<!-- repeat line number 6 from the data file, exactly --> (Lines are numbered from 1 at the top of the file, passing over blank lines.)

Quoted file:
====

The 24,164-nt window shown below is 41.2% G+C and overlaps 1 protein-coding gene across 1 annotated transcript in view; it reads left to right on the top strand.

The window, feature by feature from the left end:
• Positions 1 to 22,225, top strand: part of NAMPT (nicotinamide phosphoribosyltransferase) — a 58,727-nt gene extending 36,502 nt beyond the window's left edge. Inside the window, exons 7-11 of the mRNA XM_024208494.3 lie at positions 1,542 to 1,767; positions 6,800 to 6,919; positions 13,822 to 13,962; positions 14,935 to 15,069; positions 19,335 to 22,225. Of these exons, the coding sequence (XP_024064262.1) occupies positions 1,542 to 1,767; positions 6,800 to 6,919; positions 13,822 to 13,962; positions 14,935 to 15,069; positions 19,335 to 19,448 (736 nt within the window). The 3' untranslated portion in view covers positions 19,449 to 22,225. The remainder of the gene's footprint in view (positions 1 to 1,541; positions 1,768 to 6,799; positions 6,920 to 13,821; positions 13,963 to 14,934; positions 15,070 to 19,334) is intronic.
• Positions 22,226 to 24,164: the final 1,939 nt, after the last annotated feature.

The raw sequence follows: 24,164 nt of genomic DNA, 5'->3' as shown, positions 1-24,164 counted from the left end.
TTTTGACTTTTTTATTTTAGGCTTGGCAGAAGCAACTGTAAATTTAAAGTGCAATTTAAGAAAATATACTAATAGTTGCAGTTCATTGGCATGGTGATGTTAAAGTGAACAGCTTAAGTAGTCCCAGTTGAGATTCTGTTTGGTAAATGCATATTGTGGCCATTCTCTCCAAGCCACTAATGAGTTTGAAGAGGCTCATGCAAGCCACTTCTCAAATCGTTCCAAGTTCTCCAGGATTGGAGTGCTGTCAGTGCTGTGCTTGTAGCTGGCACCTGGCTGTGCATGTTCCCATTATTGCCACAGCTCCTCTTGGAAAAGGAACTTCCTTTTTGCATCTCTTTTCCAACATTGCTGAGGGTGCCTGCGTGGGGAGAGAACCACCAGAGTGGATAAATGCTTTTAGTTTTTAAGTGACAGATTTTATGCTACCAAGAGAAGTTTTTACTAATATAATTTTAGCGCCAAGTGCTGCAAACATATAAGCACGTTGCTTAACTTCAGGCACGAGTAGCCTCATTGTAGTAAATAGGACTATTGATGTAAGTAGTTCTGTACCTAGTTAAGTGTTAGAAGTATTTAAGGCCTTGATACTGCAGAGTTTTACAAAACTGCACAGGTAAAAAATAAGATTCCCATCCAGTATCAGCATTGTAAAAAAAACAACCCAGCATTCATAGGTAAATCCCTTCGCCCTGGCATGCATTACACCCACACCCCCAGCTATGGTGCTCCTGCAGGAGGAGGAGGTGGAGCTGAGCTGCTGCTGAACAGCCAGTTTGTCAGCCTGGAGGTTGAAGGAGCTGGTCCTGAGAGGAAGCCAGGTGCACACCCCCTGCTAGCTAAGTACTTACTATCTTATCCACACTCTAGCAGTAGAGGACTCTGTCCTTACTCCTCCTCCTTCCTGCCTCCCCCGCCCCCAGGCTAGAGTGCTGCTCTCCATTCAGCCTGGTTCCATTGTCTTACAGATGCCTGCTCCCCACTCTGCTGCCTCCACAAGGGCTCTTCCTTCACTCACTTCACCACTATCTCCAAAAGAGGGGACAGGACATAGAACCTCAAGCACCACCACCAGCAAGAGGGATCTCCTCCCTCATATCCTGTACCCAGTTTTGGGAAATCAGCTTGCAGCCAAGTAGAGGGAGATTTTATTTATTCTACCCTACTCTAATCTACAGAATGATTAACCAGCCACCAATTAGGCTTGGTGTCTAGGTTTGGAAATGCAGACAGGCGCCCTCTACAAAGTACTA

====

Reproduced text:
TTTTGACTTTTTTATTTTAGGCTTGGCAGAAGCAACTGTAAATTTAAAGTGCAATTTAAGAAAATATACTAATAGTTGCAGTTCATTGGCATGGTGATGTTAAAGTGAACAGCTTAAGTAGTCCCAGTTGAGATTCTGTTTGGTAAATGCATATTGTGGCCATTCTCTCCAAGCCACTAATGAGTTTGAAGAGGCTCATGCAAGCCACTTCTCAAATCGTTCCAAGTTCTCCAGGATTGGAGTGCTGTCAGTGCTGTGCTTGTAGCTGGCACCTGGCTGTGCATGTTCCCATTATTGCCACAGCTCCTCTTGGAAAAGGAACTTCCTTTTTGCATCTCTTTTCCAACATTGCTGAGGGTGCCTGCGTGGGGAGAGAACCACCAGAGTGGATAAATGCTTTTAGTTTTTAAGTGACAGATTTTATGCTACCAAGAGAAGTTTTTACTAATATAATTTTAGCGCCAAGTGCTGCAAACATATAAGCACGTTGCTTAACTTCAGGCACGAGTAGCCTCATTGTAGTAAATAGGACTATTGATGTAAGTAGTTCTGTACCTAGTTAAGTGTTAGAAGTATTTAAGGCCTTGATACTGCAGAGTTTTACAAAACTGCACAGGTAAAAAATAAGATTCCCATCCAGTATCAGCATTGTAAAAAAAACAACCCAGCATTCATAGGTAAATCCCTTCGCCCTGGCATGCATTACACCCACACCCCCAGCTATGGTGCTCCTGCAGGAGGAGGAGGTGGAGCTGAGCTGCTGCTGAACAGCCAGTTTGTCAGCCTGGAGGTTGAAGGAGCTGGTCCTGAGAGGAAGCCAGGTGCACACCCCCTGCTAGCTAAGTACTTACTATCTTATCCACACTCTAGCAGTAGAGGACTCTGTCCTTACTCCTCCTCCTTCCTGCCTCCCCCGCCCCCAGGCTAGAGTGCTGCTCTCCATTCAGCCTGGTTCCATTGTCTTACAGATGCCTGCTCCCCACTCTGCTGCCTCCACAAGGGCTCTTCCTTCACTCACTTCACCACTATCTCCAAAAGAGGGGACAGGACATAGAACCTCAAGCACCACCACCAGCAAGAGGGATCTCCTCCCTCATATCCTGTACCCAGTTTTGGGAAATCAGCTTGCAGCCAAGTAGAGGGAGATTTTATTTATTCTACCCTACTCTAATCTACAGAATGATTAACCAGCCACCAATTAGGCTTGGTGTCTAGGTTTGGAAATGCAGACAGGCGCCCTCTACAAAGTACTA